This thesis is a study of the public education system of the Northern Territory for the period 1876 to 2010, in part through first-hand accounts of the events and challenges as experienced by educators who taught in the system, especially since 1960. The study substantiates the narratives of the educator’s lives and work against Commonwealth and Territory reviews and reports, including Annual Northern Territory Department of Education Reports and explores available literature, to provide details of the evolving system throughout the last 134 years. The narratives and literature combine and reflect a view of events that shaped the public education system.
The research aims to understand how the unusual characteristics of the NT in terms of geographical, political and demographical events have impacted on the development of the Northern Territory public education system during a one hundred and thirty three year history to 2010. In essence, this research aims to capture a sense of these times in a place that has seen tremendous educational change and growth amidst considerable political, economic and social development. By examination of this extended period, the historical background which informs the development of education in the Northern Territory can be used to illuminate contemporary events.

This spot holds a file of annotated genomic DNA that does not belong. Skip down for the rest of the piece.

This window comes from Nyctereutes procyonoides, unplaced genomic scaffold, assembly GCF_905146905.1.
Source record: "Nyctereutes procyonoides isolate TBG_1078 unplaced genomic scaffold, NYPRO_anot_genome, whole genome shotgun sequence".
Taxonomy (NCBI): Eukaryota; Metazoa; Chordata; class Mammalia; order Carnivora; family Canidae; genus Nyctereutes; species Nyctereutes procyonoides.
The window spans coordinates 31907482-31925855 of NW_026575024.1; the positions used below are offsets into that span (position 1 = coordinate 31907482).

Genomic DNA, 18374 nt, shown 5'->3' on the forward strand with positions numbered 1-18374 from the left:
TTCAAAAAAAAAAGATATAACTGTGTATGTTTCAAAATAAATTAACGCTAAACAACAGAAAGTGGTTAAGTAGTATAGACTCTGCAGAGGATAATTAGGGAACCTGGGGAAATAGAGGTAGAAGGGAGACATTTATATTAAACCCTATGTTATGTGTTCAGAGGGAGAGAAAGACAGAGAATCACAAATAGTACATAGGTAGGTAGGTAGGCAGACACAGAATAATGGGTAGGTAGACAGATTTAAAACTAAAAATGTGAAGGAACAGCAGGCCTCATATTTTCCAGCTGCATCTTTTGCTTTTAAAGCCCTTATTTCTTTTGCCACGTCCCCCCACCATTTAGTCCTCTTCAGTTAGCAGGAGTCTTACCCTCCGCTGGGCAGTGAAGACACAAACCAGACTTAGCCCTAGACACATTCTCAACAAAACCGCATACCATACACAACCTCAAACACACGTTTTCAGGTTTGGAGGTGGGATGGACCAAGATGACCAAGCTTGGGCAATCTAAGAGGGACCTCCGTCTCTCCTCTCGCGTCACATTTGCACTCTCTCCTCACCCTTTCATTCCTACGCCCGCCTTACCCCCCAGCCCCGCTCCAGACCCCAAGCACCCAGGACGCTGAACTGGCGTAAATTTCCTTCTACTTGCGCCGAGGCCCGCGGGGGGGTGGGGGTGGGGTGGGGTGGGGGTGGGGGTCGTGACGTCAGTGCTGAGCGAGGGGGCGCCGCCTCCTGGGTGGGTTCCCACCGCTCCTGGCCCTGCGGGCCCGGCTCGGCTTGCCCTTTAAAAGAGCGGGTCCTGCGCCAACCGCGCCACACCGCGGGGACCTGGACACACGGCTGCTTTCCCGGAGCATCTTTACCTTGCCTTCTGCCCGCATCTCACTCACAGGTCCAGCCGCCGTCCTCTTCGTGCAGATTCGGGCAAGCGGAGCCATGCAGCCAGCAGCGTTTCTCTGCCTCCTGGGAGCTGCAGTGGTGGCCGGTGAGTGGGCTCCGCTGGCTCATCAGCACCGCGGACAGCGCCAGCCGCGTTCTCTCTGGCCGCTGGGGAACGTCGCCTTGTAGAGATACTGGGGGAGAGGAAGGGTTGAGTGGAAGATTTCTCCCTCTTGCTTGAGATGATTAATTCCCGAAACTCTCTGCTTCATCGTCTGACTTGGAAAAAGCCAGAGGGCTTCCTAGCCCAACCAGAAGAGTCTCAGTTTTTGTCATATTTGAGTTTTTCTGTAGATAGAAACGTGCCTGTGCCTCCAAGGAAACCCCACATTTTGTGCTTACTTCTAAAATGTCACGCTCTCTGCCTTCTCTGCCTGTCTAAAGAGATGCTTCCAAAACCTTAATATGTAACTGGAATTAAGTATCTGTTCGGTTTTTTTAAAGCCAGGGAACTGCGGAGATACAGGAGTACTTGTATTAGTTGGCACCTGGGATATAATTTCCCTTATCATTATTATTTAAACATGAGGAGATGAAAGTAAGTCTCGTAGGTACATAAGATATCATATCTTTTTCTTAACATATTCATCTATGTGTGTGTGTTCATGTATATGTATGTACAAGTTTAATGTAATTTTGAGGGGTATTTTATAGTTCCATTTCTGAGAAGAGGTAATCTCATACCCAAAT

The research finds that the Northern Territory public education system has been a system that has tried to adapt to changing circumstances, but in fact continues to reinvent itself, with little consideration and acknowledgement for corporate history. Although the system has developed in terms of infrastructure; little progress has been made to develop a quality system.
|Date of Award
|Paul Black (Supervisor)